Detective trail uncovers golden history

PUBLISHED: 11:03 18 April 2013 | UPDATED: 14:26 18 April 2013

Golden Grove today

Golden Grove today


Looking into a home's history can sometimes lead one off on an unexpected trail of discovery. That was certainly the experience of Kerry Knapper and his wife Dilys.

The couple bought their home, prettily called Golden Grove, near Treflach, Oswestry, in 1974. But in recent times they were intrigued to find out where its name originated.

Kerry, who at the time was head at the little two-teacher church school at Morton, near Llynclys, takes up the story.

We fell in love with the house and bought it. As time went on we became more and more curious about how the house name came about. There were a number of broom bushes and laburnum trees, which became festooned with golden yellow flowers in springtime. This satisfied our idle wondering for a while.

Then, chatting to a local gardener, he learned the house was built in the mid-1950s for the Reverend Edwin Arthur Douglas Morgan, the rector of nearby Trefonen Parish Church.

Deciding to do some more digging around, Kerry visited the local history archives in Oswestry Library, coming across a file called Golden Grove.

Its contents revealed that in 1968 the Reverends estate was sold off at auction.

The list of valuable antique furniture, silver and porcelain was staggering considering the size of the house; it included family portraits and oil paintings going back to the 18th century. Among them was a particular favourite of Kerrys, showing Peter Morgan in powdered wig, grey embroidered coat and white cravat and cuffs. A collection of costumes from the 18th and 19th centuries, including a drummer boys red braid decorated coat from the 1700s with original buttons, also featured in the catalogue.

The Border Counties Advertizer, in its edition of 26th June 1968, declared in its headline 10,000 Changes Hands at Big Two Day Sale.

The sale catalogue was the key to resolving the quest to find the origin of the house name; they learned that Golden Grove was the name of the Morgan familys ancestral home near Llansa in Flintshire, built in the 1570s.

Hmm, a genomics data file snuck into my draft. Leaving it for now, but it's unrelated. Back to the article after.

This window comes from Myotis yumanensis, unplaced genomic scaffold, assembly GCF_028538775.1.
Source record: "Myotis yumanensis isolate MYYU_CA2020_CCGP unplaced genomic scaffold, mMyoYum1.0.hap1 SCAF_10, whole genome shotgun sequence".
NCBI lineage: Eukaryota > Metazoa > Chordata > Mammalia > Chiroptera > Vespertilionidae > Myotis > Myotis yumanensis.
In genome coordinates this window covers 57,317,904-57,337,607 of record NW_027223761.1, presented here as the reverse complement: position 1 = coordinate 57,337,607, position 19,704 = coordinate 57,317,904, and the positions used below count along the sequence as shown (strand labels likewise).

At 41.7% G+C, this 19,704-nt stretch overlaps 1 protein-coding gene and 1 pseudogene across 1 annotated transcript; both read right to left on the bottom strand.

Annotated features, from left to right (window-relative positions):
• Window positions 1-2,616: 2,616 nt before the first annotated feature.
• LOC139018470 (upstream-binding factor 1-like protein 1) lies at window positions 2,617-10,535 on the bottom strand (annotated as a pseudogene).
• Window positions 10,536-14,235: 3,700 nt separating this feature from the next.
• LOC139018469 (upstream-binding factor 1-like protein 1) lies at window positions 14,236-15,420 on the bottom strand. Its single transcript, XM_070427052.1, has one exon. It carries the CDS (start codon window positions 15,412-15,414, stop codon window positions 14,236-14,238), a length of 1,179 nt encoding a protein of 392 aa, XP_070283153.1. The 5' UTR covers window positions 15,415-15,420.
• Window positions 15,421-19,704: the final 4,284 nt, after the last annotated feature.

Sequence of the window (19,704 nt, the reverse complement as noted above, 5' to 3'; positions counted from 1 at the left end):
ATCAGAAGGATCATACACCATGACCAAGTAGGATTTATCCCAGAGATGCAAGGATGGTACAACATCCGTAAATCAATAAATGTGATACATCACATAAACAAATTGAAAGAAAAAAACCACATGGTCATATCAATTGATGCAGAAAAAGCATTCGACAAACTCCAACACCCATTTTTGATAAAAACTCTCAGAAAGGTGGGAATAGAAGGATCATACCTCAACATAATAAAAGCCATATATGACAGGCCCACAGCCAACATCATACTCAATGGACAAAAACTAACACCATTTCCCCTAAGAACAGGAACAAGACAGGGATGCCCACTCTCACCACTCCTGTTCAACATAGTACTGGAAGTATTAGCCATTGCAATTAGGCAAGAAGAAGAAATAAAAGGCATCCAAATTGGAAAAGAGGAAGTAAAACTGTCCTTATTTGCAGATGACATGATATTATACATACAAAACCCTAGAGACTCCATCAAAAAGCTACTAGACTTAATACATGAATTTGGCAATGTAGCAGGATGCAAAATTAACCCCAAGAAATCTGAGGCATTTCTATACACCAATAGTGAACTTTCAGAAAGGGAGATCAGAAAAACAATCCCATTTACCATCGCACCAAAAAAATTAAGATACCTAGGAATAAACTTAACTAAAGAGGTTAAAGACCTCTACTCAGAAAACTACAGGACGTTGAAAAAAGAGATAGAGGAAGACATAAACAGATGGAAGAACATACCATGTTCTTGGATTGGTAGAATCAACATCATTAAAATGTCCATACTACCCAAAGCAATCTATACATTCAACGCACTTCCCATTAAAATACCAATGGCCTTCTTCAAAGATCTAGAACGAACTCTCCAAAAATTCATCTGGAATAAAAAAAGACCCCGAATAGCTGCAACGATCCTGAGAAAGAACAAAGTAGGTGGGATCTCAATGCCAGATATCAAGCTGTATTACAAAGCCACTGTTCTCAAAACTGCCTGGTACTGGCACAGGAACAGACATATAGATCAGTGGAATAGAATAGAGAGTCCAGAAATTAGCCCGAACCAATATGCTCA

And so the detective work continuedfor Kerry discovered that the Morgan familys ancestral line could be traced back to Ednyfed Fychan, steward to Llewelyn the Great of Wales.

Said Kerry: The Morgans of that era are likely to have been caught up in the turbulence of Welsh politics and were no strangers to warfare. At the time of theEnglish Civil War they were fierce supporters of the monarchy, and through their deeds became known as the Fighting Morgans.

The Rev Douglas Morgan served the community in Trefonen and beyond as parish priest from 1917 to 1956.

In addition to his clergy work he had a great interest in farming and at one time raised Dexter cattle in the fields behind Golden Grove. It is said that he won many a prize at the Oswestry and District Agricultural Show, which he helped to organise in the years following the Second World War.

Added Kerry: The Elizabethan mansion called Golden Grove still flourishes in the parish of Llanasa near St Asaph. So too does the humble dwelling of a descendant of the Morgan dynasty. Appropriately, Mr Morgan named it Golden Grove and set it in the rolling countryside near Trefonen in Shropshire, reminiscent of the countryside where he had been born. n

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